Psub>xy and Tsub>xy diagrams give us information on vapor-liquid equilibrium. This is denoted by the enclosed yellow section on this graph. The yellow region constitutes the two phase (vapor and liquid) region. The red curve designates the bubble point curve, where the first formulation of a vapor occurs. The blue curve designates the dew point curve, where the first drop of liquid condenses from a vapor. Now, consider the phase diagram below.
At P1, we only have a liquid, and at P6 we only have a gas. Thus, for P1, we only have a liquid, but we don't know the mole fraction of the first component (only that the mole fraction of the gas phase is zero cause there is no gas phase). For P6, we can apply an analagous explanation with zero liquid phase.
We could easily derive this phase diagram experimentally. Because we are changing pressure, we could do this by placing water and ethanol in a piston (corresponding to P6 below). We would press down until we see condensate where we could stop and take a sample of both the vapor and of the condensate in the system(P5 below). We could continue to do this (giving data such as those at P4, P3, and P2 below), pushing down, increasing the pressure, and sampling the vapor and condensate several times as more vapor continues to condense until we have completely condensed the vapor. After that, increasing the pressure would provide no further information.
If this were a binary phase diagram for a water-ethanol system and we called water component one, and ethanol component two, at P1 we would have a liquid mixture of water and ethanol with negligible vapor above it. However, the diagram does tell us the mole fractions (again, here, there is only one phase, a liquid phase (these are called two phase diagrams for a reason). The diagram gives us concentration information only if we are in two phase equilibrium, and not, for example, at P1 or P6. At P2, our line at that pressure (tie line) shows the vaporization (or condensation) conditions of pure water. At P3, our line at that pressure (tie line) shows that both xH20 » .6 and yH2O » .8. Thus xetOH » .4 and yetOH » .2. And similarly, we can determine the vapor and liquid mole fractions for water and ethanol at P4. P5 tells us the boiling point of pure ethanol, and all P6 tells us is that there is only a vapor phase present.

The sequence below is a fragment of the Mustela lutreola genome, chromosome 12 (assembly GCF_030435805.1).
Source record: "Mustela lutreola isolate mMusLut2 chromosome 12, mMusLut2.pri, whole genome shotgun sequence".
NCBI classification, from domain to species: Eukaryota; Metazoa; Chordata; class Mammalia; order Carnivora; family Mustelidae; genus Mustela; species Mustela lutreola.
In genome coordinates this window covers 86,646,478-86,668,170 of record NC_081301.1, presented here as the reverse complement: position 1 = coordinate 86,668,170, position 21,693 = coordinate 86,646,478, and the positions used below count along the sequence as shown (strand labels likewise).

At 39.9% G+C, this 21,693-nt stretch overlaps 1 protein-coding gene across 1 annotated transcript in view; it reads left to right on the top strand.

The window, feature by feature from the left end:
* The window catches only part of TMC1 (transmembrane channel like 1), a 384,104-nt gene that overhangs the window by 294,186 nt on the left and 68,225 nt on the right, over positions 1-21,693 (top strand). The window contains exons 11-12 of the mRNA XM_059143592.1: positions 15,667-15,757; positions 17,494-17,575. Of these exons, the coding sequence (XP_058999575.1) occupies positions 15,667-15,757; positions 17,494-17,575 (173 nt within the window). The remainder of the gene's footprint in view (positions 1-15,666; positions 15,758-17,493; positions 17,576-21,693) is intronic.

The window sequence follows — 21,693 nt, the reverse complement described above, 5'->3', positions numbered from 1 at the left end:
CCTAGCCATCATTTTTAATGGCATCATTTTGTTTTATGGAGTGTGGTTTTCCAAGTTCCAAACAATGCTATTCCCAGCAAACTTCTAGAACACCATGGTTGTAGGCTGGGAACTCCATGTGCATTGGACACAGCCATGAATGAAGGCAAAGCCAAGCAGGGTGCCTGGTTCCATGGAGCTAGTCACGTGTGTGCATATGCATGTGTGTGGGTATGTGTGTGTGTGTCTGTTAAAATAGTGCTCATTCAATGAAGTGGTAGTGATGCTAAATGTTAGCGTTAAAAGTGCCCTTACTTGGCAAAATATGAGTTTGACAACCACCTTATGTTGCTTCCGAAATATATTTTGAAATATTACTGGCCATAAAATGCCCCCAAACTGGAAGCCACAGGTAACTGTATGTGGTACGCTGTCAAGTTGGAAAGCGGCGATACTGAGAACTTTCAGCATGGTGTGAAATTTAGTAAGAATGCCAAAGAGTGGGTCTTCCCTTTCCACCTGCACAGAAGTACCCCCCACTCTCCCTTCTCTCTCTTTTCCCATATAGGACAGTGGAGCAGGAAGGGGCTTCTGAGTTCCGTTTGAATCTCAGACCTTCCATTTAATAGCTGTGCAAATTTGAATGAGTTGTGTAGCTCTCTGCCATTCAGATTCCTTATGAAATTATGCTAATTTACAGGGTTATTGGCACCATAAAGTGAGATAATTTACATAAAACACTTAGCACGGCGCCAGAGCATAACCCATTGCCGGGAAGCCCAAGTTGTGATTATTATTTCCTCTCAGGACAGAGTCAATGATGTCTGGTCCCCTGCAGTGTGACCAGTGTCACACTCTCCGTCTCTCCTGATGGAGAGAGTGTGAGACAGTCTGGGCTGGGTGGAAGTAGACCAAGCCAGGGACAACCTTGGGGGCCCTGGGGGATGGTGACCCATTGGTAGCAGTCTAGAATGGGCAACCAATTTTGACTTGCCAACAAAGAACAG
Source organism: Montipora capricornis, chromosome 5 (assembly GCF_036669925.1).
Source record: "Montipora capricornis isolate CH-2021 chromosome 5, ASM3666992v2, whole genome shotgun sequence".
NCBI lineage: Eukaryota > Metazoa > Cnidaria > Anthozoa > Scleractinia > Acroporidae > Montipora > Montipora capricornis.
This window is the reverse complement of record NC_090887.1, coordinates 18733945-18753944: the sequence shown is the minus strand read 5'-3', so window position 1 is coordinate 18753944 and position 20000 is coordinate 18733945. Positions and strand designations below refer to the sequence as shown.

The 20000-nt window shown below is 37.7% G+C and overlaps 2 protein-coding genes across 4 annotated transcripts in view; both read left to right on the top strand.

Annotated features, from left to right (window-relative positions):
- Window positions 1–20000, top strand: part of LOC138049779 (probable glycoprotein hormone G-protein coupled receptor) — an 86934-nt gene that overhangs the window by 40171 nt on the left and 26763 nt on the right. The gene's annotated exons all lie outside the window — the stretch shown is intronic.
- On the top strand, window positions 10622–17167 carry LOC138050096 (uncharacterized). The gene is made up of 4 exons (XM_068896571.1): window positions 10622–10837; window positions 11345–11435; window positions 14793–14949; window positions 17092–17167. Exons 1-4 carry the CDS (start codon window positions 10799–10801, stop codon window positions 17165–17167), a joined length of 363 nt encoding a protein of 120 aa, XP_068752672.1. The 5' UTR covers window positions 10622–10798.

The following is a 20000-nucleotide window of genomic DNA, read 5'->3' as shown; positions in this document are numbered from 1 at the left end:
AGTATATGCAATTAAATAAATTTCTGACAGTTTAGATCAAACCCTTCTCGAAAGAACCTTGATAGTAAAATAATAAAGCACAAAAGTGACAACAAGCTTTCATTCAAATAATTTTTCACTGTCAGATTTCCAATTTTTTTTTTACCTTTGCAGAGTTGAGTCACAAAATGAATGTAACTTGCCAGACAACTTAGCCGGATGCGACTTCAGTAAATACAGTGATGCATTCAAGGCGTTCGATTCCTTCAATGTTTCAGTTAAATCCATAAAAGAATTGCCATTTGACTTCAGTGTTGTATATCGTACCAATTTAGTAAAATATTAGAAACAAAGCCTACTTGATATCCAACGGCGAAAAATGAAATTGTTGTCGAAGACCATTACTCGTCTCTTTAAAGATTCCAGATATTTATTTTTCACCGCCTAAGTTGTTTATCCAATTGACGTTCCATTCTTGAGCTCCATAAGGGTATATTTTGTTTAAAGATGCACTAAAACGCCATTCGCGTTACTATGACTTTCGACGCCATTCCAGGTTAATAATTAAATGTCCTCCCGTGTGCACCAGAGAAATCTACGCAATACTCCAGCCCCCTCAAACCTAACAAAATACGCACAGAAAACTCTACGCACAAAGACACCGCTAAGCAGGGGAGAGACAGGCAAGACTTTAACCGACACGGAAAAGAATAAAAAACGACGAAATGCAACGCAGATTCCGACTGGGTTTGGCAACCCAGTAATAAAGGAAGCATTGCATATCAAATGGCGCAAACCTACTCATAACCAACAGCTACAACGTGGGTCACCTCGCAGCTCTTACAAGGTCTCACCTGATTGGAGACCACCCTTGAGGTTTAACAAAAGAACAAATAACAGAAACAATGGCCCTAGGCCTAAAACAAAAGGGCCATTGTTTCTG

The Txy diagram is read analogously to the Pxy diagram. The information about vapor-liquid equilibrium is given by horizontal tie lines that intersect the yellow region, as was the case with the Pxy diagrams. Experimentally, we were able to obtain the Pxy diagram by slowly adding pressure to an all vapor water-ethanol mixture and recording the condensate composition at several different times until the vapor was completely condensed. To derive a Txy diagram, we could simply heat a bulb of a water-ethanol liquid mixture (keeping the pressure of the system constant by keeping it open to the atmosphere, P = 1 atm), and take sample of the vapor and the liquid at different temperatures, until all the liquid has been vaporized.
© 2007 Arizona Board of Regents for The University of Arizona